The green eyes on the big prize

December 21, 2001

Lobbying to win a Nobel is unseemly and no guarantee of success, but that has not stopped many laureates and prospective laureates from trying.

In 1995, the Nobel prizes' facade of Olympian respectability was ripped apart. The Swedish newspaper Dagens Nyheter published articles alleging corruption in the world's most prestigious academic awards. The paper said that Fidia, an Italian pharmaceuticals company, had paid $9 million to the judges of the medicine prize to make Rita Levi-Montalcini a laureate in 1986. Fidia had been funding Levi-Montalcini's research into nerve growth factors since 1979 and believed a prize would enhance profits from her work, the paper said.

It was sensational stuff. Unfortunately for the prizes' many critics, it seems to have been complete bunkum. A member of the medical committee immediately threatened to sue, and after two weeks Dagens Nyheter published a mumbling retraction, saying that no bribery had taken place.

It is testimony to the prestige of the Nobel prize that the bogus accusations probably did more to establish the name of Dagens Nyheter across the world than more than a century of doughty journalistic effort. There is something irresistible about whispers of scandal and intrigue emanating from an institution that has managed to establish its decisions as "the universal and instantly understood metaphor[s] of supreme achievement", to use the words of Harriet Zuckerman, who has written a book on the prize.

The rumours, and there are many, are made still more mouth-watering by the conduct of the Nobel committees themselves. Four separate institutions - the Swedish Academy (for literature), the Karolinska Institute (for medicine), the Royal Swedish Academy of Sciences (for physics, chemistry and economics) and a committee of the Norwegian Parliament (for peace) are charged with awarding the prizes, but all are equally secretive. Each appoints a committee of five members to gather nominations from previous winners and eminent persons around the world. The committees refuse to identify any of the nominators or reveal their recommendations. Deliberations are kept under wraps, and all records of what is discussed are sealed in the Nobel vaults for half a century after the event. No shortlist of candidates is ever released, and no oversight or mistake has ever led to the reconsideration of an award.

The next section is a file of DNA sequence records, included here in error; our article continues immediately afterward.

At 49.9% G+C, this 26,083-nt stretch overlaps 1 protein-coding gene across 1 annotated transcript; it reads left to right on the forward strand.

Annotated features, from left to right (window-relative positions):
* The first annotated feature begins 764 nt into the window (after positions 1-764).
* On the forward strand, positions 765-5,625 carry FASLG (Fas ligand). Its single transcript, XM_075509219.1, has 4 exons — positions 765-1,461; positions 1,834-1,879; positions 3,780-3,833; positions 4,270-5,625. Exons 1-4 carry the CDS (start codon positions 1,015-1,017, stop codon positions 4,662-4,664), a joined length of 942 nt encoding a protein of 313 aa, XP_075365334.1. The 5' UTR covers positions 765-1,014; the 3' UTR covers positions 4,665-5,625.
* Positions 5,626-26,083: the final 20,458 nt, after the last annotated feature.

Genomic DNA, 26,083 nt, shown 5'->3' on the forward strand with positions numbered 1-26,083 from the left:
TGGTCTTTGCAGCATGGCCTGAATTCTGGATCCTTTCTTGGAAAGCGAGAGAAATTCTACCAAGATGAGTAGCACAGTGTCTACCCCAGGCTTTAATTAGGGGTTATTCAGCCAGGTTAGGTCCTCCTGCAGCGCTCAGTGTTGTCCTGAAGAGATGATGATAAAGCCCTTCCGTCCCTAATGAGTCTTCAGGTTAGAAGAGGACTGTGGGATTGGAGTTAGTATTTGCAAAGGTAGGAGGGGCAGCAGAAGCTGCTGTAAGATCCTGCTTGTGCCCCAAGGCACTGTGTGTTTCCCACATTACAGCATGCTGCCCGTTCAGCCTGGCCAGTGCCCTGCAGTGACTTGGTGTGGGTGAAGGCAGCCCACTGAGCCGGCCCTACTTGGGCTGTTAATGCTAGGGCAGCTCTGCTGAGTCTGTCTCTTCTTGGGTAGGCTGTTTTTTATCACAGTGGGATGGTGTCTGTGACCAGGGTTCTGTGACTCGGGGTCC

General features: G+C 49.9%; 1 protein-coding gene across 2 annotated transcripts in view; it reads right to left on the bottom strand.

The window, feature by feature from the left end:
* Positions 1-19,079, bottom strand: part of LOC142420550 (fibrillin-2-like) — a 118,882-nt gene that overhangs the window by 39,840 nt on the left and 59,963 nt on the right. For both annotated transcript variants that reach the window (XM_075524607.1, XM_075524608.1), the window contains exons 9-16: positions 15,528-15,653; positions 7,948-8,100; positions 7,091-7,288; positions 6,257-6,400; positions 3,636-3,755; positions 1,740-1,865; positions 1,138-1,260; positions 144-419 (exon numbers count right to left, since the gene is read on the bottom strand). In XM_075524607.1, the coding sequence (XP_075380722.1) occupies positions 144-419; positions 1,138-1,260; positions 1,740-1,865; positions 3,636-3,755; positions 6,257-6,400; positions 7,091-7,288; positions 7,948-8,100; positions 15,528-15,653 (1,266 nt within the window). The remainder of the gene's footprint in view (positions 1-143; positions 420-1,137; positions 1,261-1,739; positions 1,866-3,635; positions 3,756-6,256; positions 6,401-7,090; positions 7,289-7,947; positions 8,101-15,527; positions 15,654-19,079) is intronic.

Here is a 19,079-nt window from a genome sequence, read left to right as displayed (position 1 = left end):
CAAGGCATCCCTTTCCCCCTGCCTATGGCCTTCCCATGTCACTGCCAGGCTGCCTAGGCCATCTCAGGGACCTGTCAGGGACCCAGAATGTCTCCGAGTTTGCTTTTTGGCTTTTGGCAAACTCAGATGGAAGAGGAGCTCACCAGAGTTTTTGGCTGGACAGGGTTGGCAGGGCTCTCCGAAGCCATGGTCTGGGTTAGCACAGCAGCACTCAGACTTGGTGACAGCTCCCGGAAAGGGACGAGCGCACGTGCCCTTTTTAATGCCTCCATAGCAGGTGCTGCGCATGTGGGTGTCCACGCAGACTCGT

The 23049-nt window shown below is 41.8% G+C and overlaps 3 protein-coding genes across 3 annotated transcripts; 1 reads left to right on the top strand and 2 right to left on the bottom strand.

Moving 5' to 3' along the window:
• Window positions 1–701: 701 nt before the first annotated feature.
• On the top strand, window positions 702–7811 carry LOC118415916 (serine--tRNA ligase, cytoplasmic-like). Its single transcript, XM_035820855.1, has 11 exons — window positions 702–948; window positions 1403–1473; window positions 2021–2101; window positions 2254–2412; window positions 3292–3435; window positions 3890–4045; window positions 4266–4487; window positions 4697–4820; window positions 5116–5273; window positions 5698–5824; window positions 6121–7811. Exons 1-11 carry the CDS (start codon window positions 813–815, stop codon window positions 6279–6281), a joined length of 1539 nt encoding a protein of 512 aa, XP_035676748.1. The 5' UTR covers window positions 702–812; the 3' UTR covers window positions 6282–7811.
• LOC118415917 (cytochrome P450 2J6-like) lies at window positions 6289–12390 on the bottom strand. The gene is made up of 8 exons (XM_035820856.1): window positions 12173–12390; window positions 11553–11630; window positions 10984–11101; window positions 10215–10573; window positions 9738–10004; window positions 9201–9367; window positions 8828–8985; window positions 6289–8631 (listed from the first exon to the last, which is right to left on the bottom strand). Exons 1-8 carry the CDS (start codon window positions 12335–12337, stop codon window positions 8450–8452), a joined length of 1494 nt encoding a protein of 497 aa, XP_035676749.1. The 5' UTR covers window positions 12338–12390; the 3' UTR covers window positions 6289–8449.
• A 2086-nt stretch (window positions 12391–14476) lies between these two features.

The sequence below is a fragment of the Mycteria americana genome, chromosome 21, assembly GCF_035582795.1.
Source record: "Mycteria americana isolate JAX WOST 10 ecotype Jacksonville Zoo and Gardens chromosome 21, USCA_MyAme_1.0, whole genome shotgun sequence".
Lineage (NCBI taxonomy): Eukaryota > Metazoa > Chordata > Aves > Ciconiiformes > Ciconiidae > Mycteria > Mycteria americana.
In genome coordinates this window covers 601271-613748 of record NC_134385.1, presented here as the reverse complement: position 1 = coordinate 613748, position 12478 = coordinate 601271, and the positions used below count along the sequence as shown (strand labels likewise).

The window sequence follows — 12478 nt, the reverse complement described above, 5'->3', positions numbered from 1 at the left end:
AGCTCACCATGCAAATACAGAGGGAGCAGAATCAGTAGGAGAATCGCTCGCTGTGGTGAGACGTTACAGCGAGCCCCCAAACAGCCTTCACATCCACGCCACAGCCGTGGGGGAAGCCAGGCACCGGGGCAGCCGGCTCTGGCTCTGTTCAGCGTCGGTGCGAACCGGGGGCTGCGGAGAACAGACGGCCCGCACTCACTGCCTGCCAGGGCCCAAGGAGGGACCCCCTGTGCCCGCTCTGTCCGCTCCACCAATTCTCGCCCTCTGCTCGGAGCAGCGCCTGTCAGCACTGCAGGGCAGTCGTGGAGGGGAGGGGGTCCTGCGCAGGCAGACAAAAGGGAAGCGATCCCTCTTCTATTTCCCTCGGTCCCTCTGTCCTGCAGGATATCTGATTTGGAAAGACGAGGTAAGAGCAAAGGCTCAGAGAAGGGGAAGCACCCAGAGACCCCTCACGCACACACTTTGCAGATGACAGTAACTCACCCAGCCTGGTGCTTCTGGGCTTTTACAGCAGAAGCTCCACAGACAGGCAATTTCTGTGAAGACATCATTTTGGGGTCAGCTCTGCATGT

The result is a set of prizes that appear almost to issue from divine judgement. The arguments and wrangles among judges that lesser awards so frequently allow to spill into the public domain are hidden from sight. The Nobels arrive in a flash of blinding light, telling the world with sweet objectivity who produced the best science, who did the most for peace and who "produced in the field of literature the most distinguished work of an idealistic tendency".

It is all part of the power and mystique of the Nobel, but even a moment's reflection tells us that the reality behind the mask must be different. The committees are made up of humans, and the stakes are incredibly high - not only for the winners but for the countries, institutions and academic disciplines they represent. And is it really possible to compare objectively the finest Chinese poetry with the best US drama and decide both are less worthy than a novel from Africa? Is it possible to measure accurately the latest developments in solid-state physics against those in particle physics?